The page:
Archive for the ‘Surgery’ Category

27 days to go – Milestones

October 5, 2009

Only 27 days until the New York Marathon! I ran 20 miles today.  Which is a long way.  I did some other runs this week as well, so my total for the week is about 42.5 miles.  Which is definitely an improvement. I think the early morning runs and a 10 mile run home from work in the week helped me to do the 20 miles in 3 hours 45 minutes today (it is still a slow time but I am quite pleased with it).

Anyway, that run is an important milestone (as it were) because 20 miles is the longest I will run before the marathon.  And it was the furthest distance I ran in my training last year.

This time a year ago I was just out of hospital after my surgery.   This week I got a copy of the letter the registrar at Charing Cross Hospital sent to my GP about my last outpatient appointment. It reads:

His  scan shows no evidence of popliteal entrapment and we will therefore allow him to do his Marathons and see him in one year’s time…

Very reassuring. Notice the way they have written marathons (plural), though. Sweet of them to think that I will be running more than one marathon before I see them next September. 

One milestone that I haven’t passed this week, though, is reaching even 10% of my fundraising target. Thanks to some very generous people my fundraising is off the starting block. But only just. I need more of you very generous people to support me to raise money for the very wonderful NCT. Apart from all the great work NCT does to support new and expectant parents, it also employs me which I am very grateful for.  So please click here to sponsor me .

Another milestone annoyingly unpassed is getting my weight below 80kg. In fact it went up a bit this week. It seems a little unfair that I ran 42.5 miles, ate cottage cheese and leaves for lunch and put on weight!

I can’t tell you much about my 20 mile run (“hurrah”, you cry) because I had a bit of a hangover, to be honest.  No amusing (or disturbing?) dialogue between two scottish accented voices in my head this morning. It was more a blurry muffled fuzzy hum  – rather like a pirated dvd. Interesting, however,  that I may have discovered the world’s worst hangover cure though!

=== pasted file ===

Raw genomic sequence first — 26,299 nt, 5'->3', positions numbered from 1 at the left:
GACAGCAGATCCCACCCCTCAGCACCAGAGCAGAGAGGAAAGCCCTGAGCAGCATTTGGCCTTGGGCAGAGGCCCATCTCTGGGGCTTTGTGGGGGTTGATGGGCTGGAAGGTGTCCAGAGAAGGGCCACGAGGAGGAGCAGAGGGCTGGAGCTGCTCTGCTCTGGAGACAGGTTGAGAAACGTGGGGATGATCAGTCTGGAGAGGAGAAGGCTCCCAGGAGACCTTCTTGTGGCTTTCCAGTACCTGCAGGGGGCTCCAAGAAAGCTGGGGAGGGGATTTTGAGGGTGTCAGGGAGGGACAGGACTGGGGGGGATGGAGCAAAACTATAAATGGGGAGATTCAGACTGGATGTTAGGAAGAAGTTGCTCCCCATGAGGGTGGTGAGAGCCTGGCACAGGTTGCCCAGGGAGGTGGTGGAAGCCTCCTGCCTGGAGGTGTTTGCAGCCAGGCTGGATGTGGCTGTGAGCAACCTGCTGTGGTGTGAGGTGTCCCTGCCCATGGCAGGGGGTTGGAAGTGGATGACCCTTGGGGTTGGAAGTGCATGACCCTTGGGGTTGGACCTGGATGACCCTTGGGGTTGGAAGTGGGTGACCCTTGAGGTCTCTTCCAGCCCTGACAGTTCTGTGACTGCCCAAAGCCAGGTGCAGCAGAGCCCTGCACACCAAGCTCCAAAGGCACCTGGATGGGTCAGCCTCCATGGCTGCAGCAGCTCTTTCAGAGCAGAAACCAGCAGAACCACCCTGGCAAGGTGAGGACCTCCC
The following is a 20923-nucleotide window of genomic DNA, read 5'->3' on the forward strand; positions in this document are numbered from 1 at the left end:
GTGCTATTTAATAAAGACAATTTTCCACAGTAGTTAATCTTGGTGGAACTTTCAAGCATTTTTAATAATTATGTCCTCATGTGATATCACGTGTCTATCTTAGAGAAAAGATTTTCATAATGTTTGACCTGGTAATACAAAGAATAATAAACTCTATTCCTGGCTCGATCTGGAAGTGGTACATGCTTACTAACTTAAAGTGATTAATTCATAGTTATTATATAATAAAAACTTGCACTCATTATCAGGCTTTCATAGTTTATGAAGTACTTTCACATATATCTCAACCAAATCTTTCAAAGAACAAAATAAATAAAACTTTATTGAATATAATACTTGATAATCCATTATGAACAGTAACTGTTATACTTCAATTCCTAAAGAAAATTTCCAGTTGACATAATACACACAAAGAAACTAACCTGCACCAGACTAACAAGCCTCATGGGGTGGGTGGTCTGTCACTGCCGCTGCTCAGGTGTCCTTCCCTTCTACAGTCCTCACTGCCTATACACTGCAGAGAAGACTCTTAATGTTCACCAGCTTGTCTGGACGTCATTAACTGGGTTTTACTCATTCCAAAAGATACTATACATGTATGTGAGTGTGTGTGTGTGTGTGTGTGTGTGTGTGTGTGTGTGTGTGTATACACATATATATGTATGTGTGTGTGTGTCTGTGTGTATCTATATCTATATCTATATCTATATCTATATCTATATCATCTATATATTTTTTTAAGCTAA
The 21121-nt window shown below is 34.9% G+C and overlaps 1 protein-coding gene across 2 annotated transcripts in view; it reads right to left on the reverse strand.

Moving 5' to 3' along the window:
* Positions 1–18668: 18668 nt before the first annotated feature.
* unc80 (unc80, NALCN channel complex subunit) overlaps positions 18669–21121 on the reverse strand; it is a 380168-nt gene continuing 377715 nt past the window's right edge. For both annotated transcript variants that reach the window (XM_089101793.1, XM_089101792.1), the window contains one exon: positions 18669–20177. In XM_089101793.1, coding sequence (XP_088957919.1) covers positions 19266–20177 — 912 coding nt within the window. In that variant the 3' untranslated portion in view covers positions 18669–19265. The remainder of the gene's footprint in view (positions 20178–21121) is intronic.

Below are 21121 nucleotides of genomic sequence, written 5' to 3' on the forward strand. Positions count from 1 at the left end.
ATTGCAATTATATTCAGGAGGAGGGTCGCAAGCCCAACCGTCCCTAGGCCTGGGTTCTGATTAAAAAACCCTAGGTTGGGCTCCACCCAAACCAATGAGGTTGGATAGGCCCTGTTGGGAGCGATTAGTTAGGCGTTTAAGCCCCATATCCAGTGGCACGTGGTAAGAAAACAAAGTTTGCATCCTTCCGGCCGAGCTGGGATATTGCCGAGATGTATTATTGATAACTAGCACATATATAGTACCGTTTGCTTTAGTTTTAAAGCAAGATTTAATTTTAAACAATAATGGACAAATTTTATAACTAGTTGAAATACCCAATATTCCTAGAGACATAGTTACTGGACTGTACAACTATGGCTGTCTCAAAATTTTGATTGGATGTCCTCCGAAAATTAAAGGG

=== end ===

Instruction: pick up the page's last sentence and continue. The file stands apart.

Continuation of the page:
Drink too much last night? Feeling hungover? Simply run for nearly four hours and hey presto: the hangover’s gone!

However, I know you are just desperate to know what it is really like going running with me. So this week I took some pictures on one of the runs (4.75 miles) I did before work  so that you don’t have to…



This (above) is me just before setting off. It is 5.45 am and I am attempting to smile for the camera.



This (above) is my road as I am about to set off. Note how I can stand in the middle of the road confidently and without fear because there is NO TRAFFIC OF ANY KIND or even any discernable human activity at 05.47.



This (above) is Hampstead Heath at 06.03. Note the majestic beauty of Parliament Hill rolling away to your left.



This picture (above) shows the view across the “fishing-” or “model boating” (as it is sometimes known) pond on hampstead heath. No-one fishing this morning, though!



Fancy a dip? That’s right, it’s Highgate Men’s Swimming Pond (above), but only the ducks are able to swim this early in the morning. Ha ha!



Nearly home and, oh look, is that sky (above) a bit lighter now? Yes it is because it will be sunrise in only 20 minutes or so!



Home in time to get ready for work and feeling quite pleased with myself (above).

Really looking forward to New York now!

This week’s haiku is actually about running:

Early morning runs
mad though they seem at the time
do pay dividends.


Week minus seven – collecting cats

December 21, 2008

“I hate china cats, but that one is actually all right.” Those were the fateful eleven words I said to Helen, my wife, some years ago.  “Why fateful?” you ask. Because ever since that day I have been a “collector” of china cats whether I like them or not (and it really is not).  Helen and our friend Suzanne delight in finding china cats in charity shops to add to my “collection”.  Helen recently returned from a trip to Cornwall with eleven of the little lovelies which she had found. There were tears in my eyes that day, I can tell you.